Is that fennel pollen in your yellowfin crudo at Nonna? Rare Edibles. Karat Malossol Russian Osetra Gold caviar at the Mansion? Rare Edibles.

It's not that chefs couldn't get such things before Azarian and Dunn ditched their day jobs. But, says Casa Rubia chef-owner Omar Flores, who has been sourcing ingredients through Rare Edibles since he was in charge of the kitchen at the erstwhile Driftwood, you had to mail order them, and "you had to pay for shipping."

Heritage Berkshire pork short rib with braised, stuffed escarole at Lucia

Heritage Berkshire pork short rib with braised, stuffed escarole at Lucia

Manny Rodriguez/Special Contributor

"Those guys are an incredible resource for Dallas chefs," Gemma chef and co-owner Stephen Rogers says of the pair. "They're bringing in those rare products that are hard to source."

Have you had any of the incredibly succulent and flavorful Heritage Berkshire pork that's been showing up lately not just at Casa Rubia, but also at Filament, Lucia and Nova, and topping bowls of mazemen ramen at Ten? Or tasted bottarga (dried cured mullet roe) from the gulf in Florida, maybe at Teppo, CBD Provisions or Filament? All sourced through Rare Edibles.

Meanwhile, Miyazaki A5 Wagyu, one of the greatest beefs in the world (A5 is the highest grade of Wagyu from Japan's Miyazaki prefecture) is extremely hard to come by. "Even the Park Hyatt in Japan, or the Mandarin Oriental -- they can't get it," says Teiichi Sakurai, who serves it at Tei-An. Thanks to Azarian and Dunn, the beef's exclusive purveyors for Texas, it has been featured at a number of other Dallas restaurants lately, including Teppo Yakitori-Sushi Bar, Tei-Tei Robata Bar, Top Knot and Uchi. The Wagyu is magnificently marbled, nearly as rich and soft as butter, and has incredible flavor. And it's insanely expensive: At Teppo, a 5-ounce serving goes for $130.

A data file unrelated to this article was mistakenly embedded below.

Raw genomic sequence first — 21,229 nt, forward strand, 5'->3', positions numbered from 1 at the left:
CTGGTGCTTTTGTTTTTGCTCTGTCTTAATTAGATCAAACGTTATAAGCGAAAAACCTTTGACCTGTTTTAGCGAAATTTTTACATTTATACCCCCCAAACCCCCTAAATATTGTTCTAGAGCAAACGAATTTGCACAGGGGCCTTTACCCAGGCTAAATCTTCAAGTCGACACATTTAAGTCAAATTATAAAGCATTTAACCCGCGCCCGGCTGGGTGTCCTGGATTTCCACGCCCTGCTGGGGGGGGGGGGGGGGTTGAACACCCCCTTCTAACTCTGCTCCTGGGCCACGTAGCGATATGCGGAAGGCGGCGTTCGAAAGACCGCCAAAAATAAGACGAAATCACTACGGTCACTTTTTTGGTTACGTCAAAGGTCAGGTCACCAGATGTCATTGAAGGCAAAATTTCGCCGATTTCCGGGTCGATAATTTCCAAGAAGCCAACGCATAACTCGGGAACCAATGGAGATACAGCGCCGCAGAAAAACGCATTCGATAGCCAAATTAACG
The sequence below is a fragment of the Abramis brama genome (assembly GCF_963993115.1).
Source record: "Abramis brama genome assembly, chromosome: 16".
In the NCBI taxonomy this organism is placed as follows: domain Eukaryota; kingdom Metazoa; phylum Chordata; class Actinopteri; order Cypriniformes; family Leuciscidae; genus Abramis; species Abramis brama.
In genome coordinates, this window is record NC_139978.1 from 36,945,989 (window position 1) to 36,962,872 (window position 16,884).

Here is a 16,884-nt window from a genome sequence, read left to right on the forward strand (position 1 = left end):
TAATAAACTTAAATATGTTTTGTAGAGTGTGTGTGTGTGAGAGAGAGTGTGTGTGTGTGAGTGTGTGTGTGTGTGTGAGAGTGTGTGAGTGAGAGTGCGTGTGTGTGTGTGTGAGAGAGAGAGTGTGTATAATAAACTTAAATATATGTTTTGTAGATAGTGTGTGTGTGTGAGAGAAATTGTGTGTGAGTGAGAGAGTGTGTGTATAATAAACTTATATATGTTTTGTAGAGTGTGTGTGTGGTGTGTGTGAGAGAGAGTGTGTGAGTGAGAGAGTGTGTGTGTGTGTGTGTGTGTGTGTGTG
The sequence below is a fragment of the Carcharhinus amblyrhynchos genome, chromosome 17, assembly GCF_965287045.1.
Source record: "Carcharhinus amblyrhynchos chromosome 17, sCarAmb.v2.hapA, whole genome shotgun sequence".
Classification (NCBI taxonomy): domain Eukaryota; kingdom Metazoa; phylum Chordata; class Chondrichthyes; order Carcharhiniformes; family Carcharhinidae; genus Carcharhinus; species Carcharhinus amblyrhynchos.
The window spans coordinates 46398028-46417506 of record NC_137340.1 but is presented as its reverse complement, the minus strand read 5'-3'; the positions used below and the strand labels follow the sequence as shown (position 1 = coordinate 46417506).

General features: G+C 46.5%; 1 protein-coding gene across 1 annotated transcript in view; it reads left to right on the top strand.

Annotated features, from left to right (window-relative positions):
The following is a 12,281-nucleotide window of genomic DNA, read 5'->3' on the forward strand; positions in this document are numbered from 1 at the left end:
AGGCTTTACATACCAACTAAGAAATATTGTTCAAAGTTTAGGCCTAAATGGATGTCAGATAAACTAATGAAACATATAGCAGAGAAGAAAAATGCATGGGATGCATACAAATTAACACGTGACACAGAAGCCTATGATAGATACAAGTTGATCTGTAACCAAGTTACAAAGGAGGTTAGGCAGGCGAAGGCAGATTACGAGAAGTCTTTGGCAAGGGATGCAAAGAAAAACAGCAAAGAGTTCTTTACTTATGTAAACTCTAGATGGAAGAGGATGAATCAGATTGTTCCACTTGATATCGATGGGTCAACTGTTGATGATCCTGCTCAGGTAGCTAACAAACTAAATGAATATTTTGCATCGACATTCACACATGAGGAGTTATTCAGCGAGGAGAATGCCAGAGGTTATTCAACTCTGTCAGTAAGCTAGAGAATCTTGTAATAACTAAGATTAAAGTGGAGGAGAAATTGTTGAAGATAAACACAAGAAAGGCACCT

Meet the A5 Miyazaki Wagyu, along with four other great ingredients from Rare Edibles -- and see how top Dallas chefs are featuring them.

THE INGREDIENT: A5 Miyazaki Wagyu beef

  • THE CHEF: Teiichi Sakurai, Tei-An
  • THE DISH: Country-style gyu nabe -- thin-sliced beef with Japanese vegetables and tofu